descrimination and the art of public school bashing Watch

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Joey_Johns
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#141
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#141
(Original post by fishpaste)
I'm studying at a state catholic college (http://www.xaverian.ac.uk) in South Manchester. I have an offer for Maths at Clare College, Cambridge. The offer is AAB + Step1,2.
We had some people from your school and other state catholic schools in and around Lancs/Manc come to my school one year in a 'debate' thing. Wouldnt be surprised if some of our brothers have visited your school in the past, all catholic schools seem to love inviting them, meaning we had supply teachers on random days.
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fishpaste
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#142
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#142
(Original post by Joey_Johns)
We had some people from your school and other state catholic schools in and around Lancs/Manc come to my school one year in a 'debate' thing. Wouldnt be surprised if some of our brothers have visited your school in the past, all catholic schools seem to love inviting them, meaning we had supply teachers on random days.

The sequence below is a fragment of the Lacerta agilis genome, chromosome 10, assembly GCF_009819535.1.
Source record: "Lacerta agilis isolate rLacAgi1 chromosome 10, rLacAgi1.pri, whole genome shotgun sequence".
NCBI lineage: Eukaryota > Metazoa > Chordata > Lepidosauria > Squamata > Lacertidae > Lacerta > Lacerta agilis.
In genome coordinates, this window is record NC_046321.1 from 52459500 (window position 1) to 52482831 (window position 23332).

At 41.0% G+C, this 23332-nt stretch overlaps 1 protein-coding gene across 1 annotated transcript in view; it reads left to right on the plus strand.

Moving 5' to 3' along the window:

Was it the Rotarian/Catenian public speaking competition? We seem to be pretty good at it, I know our candidate won this year. Though personally I think ours was pretty rubbish.

We have paintings of various brothers around, maybe we have some of yours. I'm rather surprised you still have brothers, we used to, but the last ones left a few years ago, the catholic influences are still very present though.
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Joey_Johns
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#143
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#143
(Original post by fishpaste)
Was it the Rotarian/Catenian public speaking competition? We seem to be pretty good at it, I know our candidate won this year. Though personally I think ours was pretty rubbish.

We have paintings of various brothers around, maybe we have some of yours. I'm rather surprised you still have brothers, we used to, but the last ones left a few years ago, the catholic influences are still very present though.
No idea what it was called. You can just tell when there are state schoolers wondering about the school, its all the news.

Lol. My two old schools are probably the most famous catholic schools in the country. Ampleforth is by far the most traditional now though, they love the brothers
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fishpaste
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#144
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#144
(Original post by Joey_Johns)
No idea what it was called. You can just tell when there are state schoolers wondering about the school, its all the news.